Single-use techs are garbage, eventually, and that’s great for biopharma

Biopharma is starting to use single-use technologies more widely but understanding the pros and cons is vital say experts.

The key characteristic of any single-use technology is its disposability. Being able to throw away rather than clean equipment after use is a major benefit.

Cleaning a stainless steel system takes time and money says Andrew Sinclair, founder of Biopharm Services.

“Cleaning a typical stainless steel system can be complex as the equipment and associated pipework needs to be cleaned together and in some cases sterilized with steam before use.

“These activities are equipment dependent and can take several hours in the case of a bioreactor and say half an hour for a buffer vessel clean,” he said, adding that cleaning is usually done using one or more clean in place skids which are complex and costly.

Regulators

Cleaning also comes with regulatory challenges. For one thing manufacturers must re-validate cleaning systems each year.

Single-use techs let companies bypass cleaning steps according to Sinclair. “As they are supplied pre-irradiated they eliminate the need for Steam in Place and Clean in Place.

“Where they comprise the whole operation they significantly reduce capital and water usage. In addition, they can reduce the amount of labor and the facility size for a given capacity when compared to traditional stainless-steel facilities.”

A clean break

Eliminating cleaning cuts downtime. But single-use technologies can improve “productivity” in other ways Sinclair says.

“It depends how you define productivity. If you define it as kg/yr the difference will be an increase of a few percent compared to Stainless Steel.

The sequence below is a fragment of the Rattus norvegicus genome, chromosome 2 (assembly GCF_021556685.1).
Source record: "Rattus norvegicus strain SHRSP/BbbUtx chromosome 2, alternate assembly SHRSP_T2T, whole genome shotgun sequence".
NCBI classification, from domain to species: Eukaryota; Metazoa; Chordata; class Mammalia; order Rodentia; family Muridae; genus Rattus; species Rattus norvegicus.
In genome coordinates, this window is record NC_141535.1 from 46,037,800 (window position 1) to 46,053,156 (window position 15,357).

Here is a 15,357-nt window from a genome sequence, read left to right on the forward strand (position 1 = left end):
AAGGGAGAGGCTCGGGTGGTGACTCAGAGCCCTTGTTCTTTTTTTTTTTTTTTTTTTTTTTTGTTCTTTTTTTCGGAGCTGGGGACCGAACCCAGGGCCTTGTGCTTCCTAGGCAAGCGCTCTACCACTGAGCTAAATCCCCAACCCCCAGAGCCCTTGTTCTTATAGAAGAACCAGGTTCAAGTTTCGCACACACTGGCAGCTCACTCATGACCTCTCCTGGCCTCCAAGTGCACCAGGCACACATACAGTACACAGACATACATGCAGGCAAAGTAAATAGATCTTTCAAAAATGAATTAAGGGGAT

“If you measure as kg of output per operator per year it may lie between 10% to 20% improvement. If you measure it terms of water kg of water used per kg of product then the amount of water required could fall by up to 80%,” he said.

Disposal

So disposability is the key advantage of a single-use technology. It is also the main challenge involved in using them.

Pall’s Helene Pora told us, “Usually, the main steps consist in decontamination using an autoclave when it has been in contact with biological products and then disposal. This has to be done according to local regulations. Very often, the products are being handled then through a waste management company.”

There are also logistical challenges. Pora said, “There is a need to ensure that the systems are functionally closed to eliminate any opportunity for dripping or leaking.

“Users must also be careful about the handling; the single-use system can be quite heavy once a number of them have been connected together for the bioprocessing steps.”

Plastic not fantastic

Also, single-use systems (SUS) are hard to recycle. Most include several types of plastic components, each of which have need disposal processes.

Sinclair told us, “There is no easy route for recycling the plastics. The complex mixes of different plastics [single-use techs contain] make them difficult to process in conventional recycling streams,” adding “this means the main routes for disposal are landfill or incineration.”

This view is echoed by Pora, who told us “as a lot of the SUS are made from a wide variety of components, with a wide range of materials of construction, recycling typically involve burning the plastic into oil.”

Pora said, “Usually, the SUS are burnt and you are generating energy,” adding that “roughly one kg of SUS is equivalent to the same amount of oil.”

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